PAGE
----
All too soon, the 15 minutes were finished, the boom box clicked to an abrupt off. People rose, some yawning, rolling up their mats, shuffling for the door, the instructor shouting, "Remember people, tell your friends! Always room for one more!" Ned hated the bastard, hated his trimmed beard and yoga pants. Dingbat! Charlatan!
Ned and Molly trudged to the parking lot, got in his metallic-maroon Corolla, strapped themselves in. Ned put the key in the ignition, started the car, pushed the button to lower the windows. The April evening was lovely and became all the lovelier as the blonde passed in front of them. Furtively, he waved. She didn't notice; she just kept walking to her red Miata, backed out and drove off.
Molly began to say, "On the way home, we have to stop off at the..."
Ned turned to her and said, "Do me a favor, honey? Just shut. The fuck. Up. Please? Thank you!" Stunned as if she'd been slapped across the face, she couldn't believe her ears, those words coming from her husband—her "huzz-bee," as she called him in happier years. A breeze blew through the windows. Molly stared straight ahead at nothing as Ned drove them home. Her mind flashed back to when she met Ned Quack (pronounced Kwok, he insisted) almost a decade ago. Both were in their late-20s, lived in midtown Manhattan. It was a blind date. The doorman buzzed, and then sent him up. She waited anxiously, then heard the chime. Opening the door, she saw that winning smile. Ned had flowers, a dozen white roses, but they were no match for that smile. It lit up the eventide.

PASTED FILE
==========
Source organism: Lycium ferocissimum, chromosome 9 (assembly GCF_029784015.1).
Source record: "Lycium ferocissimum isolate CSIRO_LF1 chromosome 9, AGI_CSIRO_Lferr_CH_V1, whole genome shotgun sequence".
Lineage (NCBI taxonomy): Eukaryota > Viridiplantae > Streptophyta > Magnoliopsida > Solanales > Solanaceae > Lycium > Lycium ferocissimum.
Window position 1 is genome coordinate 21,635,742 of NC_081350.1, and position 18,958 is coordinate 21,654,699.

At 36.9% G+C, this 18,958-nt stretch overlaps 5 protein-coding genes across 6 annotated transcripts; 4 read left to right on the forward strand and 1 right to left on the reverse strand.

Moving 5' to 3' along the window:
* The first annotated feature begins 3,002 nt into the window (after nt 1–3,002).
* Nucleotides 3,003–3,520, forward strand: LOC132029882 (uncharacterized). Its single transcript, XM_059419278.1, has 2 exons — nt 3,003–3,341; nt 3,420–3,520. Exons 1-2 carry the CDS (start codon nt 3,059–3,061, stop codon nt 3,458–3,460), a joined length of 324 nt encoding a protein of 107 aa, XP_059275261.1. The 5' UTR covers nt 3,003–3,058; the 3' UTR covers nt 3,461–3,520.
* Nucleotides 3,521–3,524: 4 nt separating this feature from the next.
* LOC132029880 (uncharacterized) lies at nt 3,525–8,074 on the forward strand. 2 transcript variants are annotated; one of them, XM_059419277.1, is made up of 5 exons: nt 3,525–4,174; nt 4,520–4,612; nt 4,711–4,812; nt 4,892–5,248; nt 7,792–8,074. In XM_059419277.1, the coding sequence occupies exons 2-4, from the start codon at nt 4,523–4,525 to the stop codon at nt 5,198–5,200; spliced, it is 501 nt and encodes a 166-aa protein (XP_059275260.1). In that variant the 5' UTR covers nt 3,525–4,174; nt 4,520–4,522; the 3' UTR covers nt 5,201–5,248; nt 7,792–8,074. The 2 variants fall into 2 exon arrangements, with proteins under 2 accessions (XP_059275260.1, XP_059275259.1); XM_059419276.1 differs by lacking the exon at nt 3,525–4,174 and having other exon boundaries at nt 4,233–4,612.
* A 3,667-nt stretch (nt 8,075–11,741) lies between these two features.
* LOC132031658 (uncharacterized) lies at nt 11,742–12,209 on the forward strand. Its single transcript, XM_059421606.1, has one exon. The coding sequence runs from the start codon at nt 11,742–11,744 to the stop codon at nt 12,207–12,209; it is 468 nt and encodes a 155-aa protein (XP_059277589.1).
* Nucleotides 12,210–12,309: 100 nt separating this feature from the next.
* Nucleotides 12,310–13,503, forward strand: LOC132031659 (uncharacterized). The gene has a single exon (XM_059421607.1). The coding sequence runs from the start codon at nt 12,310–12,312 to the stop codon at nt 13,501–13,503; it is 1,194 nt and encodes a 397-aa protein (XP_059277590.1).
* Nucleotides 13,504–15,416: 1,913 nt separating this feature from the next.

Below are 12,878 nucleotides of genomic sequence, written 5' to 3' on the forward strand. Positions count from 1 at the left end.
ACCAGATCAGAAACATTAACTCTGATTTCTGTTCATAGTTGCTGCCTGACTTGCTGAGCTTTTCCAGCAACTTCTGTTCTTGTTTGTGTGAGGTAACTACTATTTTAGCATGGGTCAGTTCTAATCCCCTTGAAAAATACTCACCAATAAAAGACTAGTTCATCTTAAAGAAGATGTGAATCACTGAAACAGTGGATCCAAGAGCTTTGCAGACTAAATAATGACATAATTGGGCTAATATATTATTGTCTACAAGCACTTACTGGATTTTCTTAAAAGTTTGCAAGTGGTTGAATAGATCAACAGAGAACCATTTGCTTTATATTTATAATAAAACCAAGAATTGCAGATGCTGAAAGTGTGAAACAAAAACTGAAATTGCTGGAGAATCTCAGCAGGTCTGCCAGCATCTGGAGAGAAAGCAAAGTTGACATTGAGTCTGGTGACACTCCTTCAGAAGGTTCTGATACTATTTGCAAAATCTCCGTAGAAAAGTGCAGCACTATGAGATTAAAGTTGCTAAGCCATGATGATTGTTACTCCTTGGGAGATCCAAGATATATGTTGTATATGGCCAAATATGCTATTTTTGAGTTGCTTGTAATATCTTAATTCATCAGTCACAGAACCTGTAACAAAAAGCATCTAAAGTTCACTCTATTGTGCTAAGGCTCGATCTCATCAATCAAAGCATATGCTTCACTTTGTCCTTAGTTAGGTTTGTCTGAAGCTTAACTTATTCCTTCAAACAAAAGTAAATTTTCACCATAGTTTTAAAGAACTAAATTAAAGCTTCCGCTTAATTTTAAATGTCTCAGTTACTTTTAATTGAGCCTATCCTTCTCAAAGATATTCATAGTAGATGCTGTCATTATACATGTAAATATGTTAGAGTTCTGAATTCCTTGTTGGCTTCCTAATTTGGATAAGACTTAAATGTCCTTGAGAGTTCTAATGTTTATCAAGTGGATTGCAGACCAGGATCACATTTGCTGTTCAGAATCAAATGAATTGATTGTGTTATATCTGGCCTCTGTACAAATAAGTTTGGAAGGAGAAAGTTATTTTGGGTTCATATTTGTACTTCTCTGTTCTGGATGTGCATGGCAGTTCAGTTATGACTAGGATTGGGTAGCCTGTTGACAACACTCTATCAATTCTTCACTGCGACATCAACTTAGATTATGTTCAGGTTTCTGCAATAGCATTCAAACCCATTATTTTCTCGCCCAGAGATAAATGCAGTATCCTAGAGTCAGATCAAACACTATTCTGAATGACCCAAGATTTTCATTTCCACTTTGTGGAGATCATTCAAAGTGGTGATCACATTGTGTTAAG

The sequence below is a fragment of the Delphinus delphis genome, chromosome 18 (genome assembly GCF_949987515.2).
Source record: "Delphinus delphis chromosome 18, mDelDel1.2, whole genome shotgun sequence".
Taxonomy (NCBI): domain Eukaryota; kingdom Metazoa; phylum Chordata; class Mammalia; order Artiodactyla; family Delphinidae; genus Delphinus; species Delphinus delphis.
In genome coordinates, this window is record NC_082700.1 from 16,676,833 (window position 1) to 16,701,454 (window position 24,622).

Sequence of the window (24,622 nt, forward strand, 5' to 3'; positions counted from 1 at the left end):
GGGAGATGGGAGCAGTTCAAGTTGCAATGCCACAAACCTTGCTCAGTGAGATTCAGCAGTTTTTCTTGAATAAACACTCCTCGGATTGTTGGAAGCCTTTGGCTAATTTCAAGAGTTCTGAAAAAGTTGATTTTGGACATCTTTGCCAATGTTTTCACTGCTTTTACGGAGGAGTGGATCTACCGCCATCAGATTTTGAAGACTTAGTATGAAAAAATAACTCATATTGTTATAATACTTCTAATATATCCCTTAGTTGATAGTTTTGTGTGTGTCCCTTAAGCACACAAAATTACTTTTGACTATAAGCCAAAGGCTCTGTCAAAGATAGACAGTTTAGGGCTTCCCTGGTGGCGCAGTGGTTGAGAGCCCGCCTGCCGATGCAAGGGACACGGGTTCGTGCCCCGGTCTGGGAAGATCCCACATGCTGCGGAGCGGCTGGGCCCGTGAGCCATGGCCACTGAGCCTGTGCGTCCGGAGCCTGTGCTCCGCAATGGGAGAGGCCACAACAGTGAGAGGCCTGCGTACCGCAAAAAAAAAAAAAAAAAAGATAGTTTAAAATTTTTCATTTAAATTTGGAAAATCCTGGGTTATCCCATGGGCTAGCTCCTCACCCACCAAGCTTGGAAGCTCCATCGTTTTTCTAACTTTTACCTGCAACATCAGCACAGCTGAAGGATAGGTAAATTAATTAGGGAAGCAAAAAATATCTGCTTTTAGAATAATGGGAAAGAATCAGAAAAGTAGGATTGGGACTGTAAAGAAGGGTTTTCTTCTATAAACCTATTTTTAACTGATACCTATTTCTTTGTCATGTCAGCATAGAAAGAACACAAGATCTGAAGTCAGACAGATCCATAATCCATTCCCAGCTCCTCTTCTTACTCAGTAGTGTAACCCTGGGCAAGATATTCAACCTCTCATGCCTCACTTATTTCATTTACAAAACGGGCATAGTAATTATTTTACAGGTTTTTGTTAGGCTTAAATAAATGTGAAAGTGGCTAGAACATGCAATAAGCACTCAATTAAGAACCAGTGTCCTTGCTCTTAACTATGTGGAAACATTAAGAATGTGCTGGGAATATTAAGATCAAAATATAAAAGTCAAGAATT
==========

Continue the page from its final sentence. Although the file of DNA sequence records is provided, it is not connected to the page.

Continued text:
She wasn't Aphrodite, any more than he was Adonis. They'd always been the "fat kids." That was okay. They could still fall in love; their hearts weren't any shallower than the svelte. Cut them with a knife, and they bled. The courtship was a whirlwind. Both had their fill of New York, and being single. Both were ready to move on. Molly, an only child, had inherited the family house, so it was an easy and natural scoot upstate to Kinderhook, a formal wedding at St. Paul's Episcopal.
What a triumphant return home it was! Married, a partner at an Albany law firm! She'd never been overly popular, never had too many dates, and only one previous serious relationship. At high school dances she was the wallflower. Even at Brown, Molly spent more time with books than boys. Then along came Ned. And that smile. Now she was the small-town girl made good in the big bad city, returns, a walking, talking success story. Her childhood home, a well-maintained split-level on Pin Oak Dr., seemed new and thrilling in this incarnation.